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How can I refactor the following repetitive HTML and CSS?

The code is about 10 rooms. The top of Room i is at 40*i pixels.

I used colons to indicate lines that I deleted.


<div id="room1">Room 1</div>
<div id="room2">Room 2</div>
<div id="room10">Room 10</div>


    top: 40px;

#room2 {top: 80px}
#room3 {top: 120px}
#room4 {top: 160px}
#room10 {top: 400px}
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Is this better for the Code Review site? –  Moshe Mar 21 '11 at 13:53
Looks about as small as you're gonna get it. –  Kyle Mar 21 '11 at 13:54
are you looking to build a scheduler? with rooms down the left and times along the top to the right? –  Mauro Mar 21 '11 at 14:00
@Mauro: Yes, I'm trying to build a scheduler. Do you have any schedulers you could refer me to? –  Winston C. Yang Mar 21 '11 at 16:22

5 Answers 5

up vote 3 down vote accepted

Does this have to be in absolute positioning? Why not do this?

<div id="room1" class="roomHeight">Room 1</div>
<div id="room2" class="roomHeight">Room 2</div>
<div id="room10" class="roomHeight">Room 10</div>

.roomHeight {
    height: 40px;

Each room will still stack as they are naturally under block display, making each one 40px tall will get the same effect as using absolute positioning and declaring the top of each div.

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If you require the relative/absolute positioning, there is no cleaner way to specify a different top for n different divs.

Sorry, but you just have to write it all out exactly similar to how you have it. After making this myself, I think I have something slightly shorter than yours.

For reference, this is how I'd do it if I needed the positioning:

Live Demo


#roomContainer {
    position: relative
#roomContainer div {
    position: absolute;
    background: #ccc;
    width: 100px;
    height: 16px;
    padding: 10px;
    text-align: center;
    outline: 1px solid blue

#room1  { top: 0px    }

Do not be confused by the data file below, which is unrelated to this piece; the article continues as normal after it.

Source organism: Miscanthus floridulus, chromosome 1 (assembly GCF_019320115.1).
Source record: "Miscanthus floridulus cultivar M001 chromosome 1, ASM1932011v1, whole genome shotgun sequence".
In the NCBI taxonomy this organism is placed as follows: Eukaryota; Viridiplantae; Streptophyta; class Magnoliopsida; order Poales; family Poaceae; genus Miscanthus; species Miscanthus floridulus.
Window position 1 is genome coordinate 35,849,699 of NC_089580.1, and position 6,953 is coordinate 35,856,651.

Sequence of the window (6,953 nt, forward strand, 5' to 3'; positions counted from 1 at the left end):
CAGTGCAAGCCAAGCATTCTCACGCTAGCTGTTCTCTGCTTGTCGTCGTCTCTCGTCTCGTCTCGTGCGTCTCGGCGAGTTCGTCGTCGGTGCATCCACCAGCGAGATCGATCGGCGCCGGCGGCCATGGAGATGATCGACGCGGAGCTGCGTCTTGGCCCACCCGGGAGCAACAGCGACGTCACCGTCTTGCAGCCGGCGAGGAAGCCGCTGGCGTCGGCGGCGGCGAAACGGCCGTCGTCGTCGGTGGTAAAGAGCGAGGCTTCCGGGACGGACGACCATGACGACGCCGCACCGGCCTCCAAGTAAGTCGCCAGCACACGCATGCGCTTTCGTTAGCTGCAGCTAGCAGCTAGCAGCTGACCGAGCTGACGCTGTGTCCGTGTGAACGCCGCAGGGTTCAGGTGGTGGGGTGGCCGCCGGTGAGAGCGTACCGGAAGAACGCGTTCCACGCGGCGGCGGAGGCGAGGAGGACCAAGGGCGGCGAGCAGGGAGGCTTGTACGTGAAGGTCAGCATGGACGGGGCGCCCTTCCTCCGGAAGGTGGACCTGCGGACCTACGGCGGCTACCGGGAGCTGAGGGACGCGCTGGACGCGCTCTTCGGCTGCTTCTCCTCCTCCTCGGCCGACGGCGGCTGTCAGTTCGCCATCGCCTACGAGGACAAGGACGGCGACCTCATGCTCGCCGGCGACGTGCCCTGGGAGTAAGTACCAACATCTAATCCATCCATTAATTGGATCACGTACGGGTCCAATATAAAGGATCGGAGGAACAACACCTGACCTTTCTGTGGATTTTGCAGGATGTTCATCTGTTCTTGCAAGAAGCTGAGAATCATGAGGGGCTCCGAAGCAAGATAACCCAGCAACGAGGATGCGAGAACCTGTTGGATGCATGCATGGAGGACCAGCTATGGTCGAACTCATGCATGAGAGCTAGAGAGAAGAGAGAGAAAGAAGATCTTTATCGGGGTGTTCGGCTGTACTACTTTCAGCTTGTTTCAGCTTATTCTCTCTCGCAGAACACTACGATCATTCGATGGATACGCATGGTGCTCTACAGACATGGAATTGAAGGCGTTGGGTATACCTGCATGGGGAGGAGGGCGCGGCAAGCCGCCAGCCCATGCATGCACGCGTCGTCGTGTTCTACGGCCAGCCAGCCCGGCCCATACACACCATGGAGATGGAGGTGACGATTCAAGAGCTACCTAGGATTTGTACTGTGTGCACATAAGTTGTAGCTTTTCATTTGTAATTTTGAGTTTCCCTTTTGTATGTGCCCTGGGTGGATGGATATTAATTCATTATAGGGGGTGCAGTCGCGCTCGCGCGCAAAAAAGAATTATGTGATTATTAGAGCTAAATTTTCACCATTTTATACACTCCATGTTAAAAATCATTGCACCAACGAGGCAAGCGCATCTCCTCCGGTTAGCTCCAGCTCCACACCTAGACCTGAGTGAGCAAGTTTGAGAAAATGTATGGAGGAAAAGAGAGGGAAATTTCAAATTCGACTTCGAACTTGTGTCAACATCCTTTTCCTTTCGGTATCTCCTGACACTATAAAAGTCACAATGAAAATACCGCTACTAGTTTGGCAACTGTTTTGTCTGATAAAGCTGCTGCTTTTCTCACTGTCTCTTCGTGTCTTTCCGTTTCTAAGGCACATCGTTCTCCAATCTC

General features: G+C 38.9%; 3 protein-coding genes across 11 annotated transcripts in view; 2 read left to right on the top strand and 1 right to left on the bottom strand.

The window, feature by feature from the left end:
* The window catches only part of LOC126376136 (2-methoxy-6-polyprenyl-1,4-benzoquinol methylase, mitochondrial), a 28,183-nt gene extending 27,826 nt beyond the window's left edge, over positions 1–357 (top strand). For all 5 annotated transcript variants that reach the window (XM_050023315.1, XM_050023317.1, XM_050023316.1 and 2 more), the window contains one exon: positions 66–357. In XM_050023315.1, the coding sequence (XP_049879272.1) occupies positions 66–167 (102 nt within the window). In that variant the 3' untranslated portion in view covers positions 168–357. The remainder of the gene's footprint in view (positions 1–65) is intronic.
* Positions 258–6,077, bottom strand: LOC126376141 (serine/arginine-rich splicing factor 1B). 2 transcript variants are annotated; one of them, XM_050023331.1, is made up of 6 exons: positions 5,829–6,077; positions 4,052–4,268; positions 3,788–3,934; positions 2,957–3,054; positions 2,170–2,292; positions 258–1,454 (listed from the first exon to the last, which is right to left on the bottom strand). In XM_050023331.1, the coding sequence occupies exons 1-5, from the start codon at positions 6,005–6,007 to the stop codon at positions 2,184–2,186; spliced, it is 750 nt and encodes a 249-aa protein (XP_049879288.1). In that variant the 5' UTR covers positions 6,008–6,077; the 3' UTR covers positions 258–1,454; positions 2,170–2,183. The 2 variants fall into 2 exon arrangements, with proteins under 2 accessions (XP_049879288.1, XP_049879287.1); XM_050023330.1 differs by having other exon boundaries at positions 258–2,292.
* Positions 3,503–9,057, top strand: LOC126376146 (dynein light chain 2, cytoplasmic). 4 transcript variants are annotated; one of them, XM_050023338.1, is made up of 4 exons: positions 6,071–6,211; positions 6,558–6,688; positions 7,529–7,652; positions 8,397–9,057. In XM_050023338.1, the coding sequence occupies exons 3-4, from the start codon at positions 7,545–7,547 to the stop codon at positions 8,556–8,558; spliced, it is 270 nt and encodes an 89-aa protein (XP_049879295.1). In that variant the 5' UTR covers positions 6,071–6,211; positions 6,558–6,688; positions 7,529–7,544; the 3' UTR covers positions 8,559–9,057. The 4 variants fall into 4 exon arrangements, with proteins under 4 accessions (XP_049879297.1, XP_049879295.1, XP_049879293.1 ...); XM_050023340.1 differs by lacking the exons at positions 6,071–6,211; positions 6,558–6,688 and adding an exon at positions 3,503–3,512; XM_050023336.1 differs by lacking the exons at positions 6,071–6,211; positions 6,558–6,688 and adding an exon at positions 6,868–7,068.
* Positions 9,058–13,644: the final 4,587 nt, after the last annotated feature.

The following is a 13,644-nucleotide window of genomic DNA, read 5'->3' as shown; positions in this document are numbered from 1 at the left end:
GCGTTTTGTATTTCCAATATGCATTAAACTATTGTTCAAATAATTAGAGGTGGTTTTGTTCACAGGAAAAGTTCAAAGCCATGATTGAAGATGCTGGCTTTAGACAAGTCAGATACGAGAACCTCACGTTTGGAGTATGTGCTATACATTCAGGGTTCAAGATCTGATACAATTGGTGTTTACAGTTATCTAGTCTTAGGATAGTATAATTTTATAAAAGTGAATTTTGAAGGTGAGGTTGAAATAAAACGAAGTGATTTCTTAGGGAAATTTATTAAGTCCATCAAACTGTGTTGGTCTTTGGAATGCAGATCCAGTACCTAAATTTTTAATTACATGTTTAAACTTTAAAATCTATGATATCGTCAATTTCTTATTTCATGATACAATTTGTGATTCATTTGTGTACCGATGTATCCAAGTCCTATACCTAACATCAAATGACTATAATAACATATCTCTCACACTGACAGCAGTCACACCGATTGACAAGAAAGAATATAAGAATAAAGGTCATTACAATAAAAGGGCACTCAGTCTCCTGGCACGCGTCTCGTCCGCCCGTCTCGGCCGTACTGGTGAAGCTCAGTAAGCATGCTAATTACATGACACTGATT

#room2  { top: 40px    }
#room3  { top: 80px    }
#room99 { top: 9120px  }


<div id="roomContainer">
    <div id="room1">Room 1</div>
    <div id="room2">Room 2</div>
    <div id="room3">Room 3</div>
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... but if you'd use a sane element flow you can replace all this by simple putting one element beneath the other. –  Georg Schölly Mar 21 '11 at 13:58
@Georg Schölly: Yup, I agree. I'm assuming he needs the positioning. –  thirtydot Mar 21 '11 at 14:01
why are you setting the container as absolute and the inner divs to relative? I suppose it should be the opposite... –  jackJoe Mar 21 '11 at 17:28
@jackJoe: You're right. I mixed them up, thanks. –  thirtydot Mar 21 '11 at 18:18
I see the OP didn't need the positioning after all. Meh.. –  thirtydot Mar 21 '11 at 18:24

give each the same class and make the class separate each correctly like:

<div id="room1" class="room">Room 1</div>
<div id="room2" class="room">Room 2</div>
<div id="room10" class="room">Room 10</div>

the css:

.room {
   margin-top: 40px

I'm not sure why you used the top property, are they all positioned absolutely?

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First I'd suggest to give the "room" divs also a class for the common css properties: <div id="room1" class="room"></div> Or if all of them are in a common parent element use that to assign the common css properties:

<div id="allrooms">
  <div id="room1">Room 1</div>
  <div id="room2">Room 2</div>

#allrooms div {

If you don't want that list of css rules for all divs, it may be worth considering applying the left properties directly to the divs: <div style="left: 20px">Room 1</div>

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it might be better to use a div to wrap the entire row instead then...so you have a
<div class="schedulerRow"> <div id="room1" class="room">room 1</div> <div id="scheduler1">Enter Time division elements in here</div> </div>

Css .schedulerRow, room { height: 40px;}

then you can interact with the time division elements on the same row without affecting the other room rows.

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